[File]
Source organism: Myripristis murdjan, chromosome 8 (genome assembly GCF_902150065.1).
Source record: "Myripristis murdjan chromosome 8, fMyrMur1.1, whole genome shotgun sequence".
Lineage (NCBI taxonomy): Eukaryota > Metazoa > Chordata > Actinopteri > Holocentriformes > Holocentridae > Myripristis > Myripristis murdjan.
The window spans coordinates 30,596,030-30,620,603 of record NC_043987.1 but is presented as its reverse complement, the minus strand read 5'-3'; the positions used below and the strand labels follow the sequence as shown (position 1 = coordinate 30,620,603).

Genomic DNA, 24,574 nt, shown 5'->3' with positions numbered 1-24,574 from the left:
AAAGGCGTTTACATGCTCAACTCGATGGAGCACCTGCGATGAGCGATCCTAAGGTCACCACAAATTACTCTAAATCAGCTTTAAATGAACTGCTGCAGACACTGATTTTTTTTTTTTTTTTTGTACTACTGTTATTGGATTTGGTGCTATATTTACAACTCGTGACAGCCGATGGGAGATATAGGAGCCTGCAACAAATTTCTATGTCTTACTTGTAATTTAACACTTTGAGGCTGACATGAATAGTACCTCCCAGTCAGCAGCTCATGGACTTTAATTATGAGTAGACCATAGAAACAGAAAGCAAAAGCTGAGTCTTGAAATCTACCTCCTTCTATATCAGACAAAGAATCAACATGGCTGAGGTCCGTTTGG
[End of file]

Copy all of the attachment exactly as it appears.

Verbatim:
Source organism: Myripristis murdjan, chromosome 8 (genome assembly GCF_902150065.1).
Source record: "Myripristis murdjan chromosome 8, fMyrMur1.1, whole genome shotgun sequence".
Lineage (NCBI taxonomy): Eukaryota > Metazoa > Chordata > Actinopteri > Holocentriformes > Holocentridae > Myripristis > Myripristis murdjan.
The window spans coordinates 30,596,030-30,620,603 of record NC_043987.1 but is presented as its reverse complement, the minus strand read 5'-3'; the positions used below and the strand labels follow the sequence as shown (position 1 = coordinate 30,620,603).

Genomic DNA, 24,574 nt, shown 5'->3' with positions numbered 1-24,574 from the left:
AAAGGCGTTTACATGCTCAACTCGATGGAGCACCTGCGATGAGCGATCCTAAGGTCACCACAAATTACTCTAAATCAGCTTTAAATGAACTGCTGCAGACACTGATTTTTTTTTTTTTTTTTGTACTACTGTTATTGGATTTGGTGCTATATTTACAACTCGTGACAGCCGATGGGAGATATAGGAGCCTGCAACAAATTTCTATGTCTTACTTGTAATTTAACACTTTGAGGCTGACATGAATAGTACCTCCCAGTCAGCAGCTCATGGACTTTAATTATGAGTAGACCATAGAAACAGAAAGCAAAAGCTGAGTCTTGAAATCTACCTCCTTCTATATCAGACAAAGAATCAACATGGCTGAGGTCCGTTTGG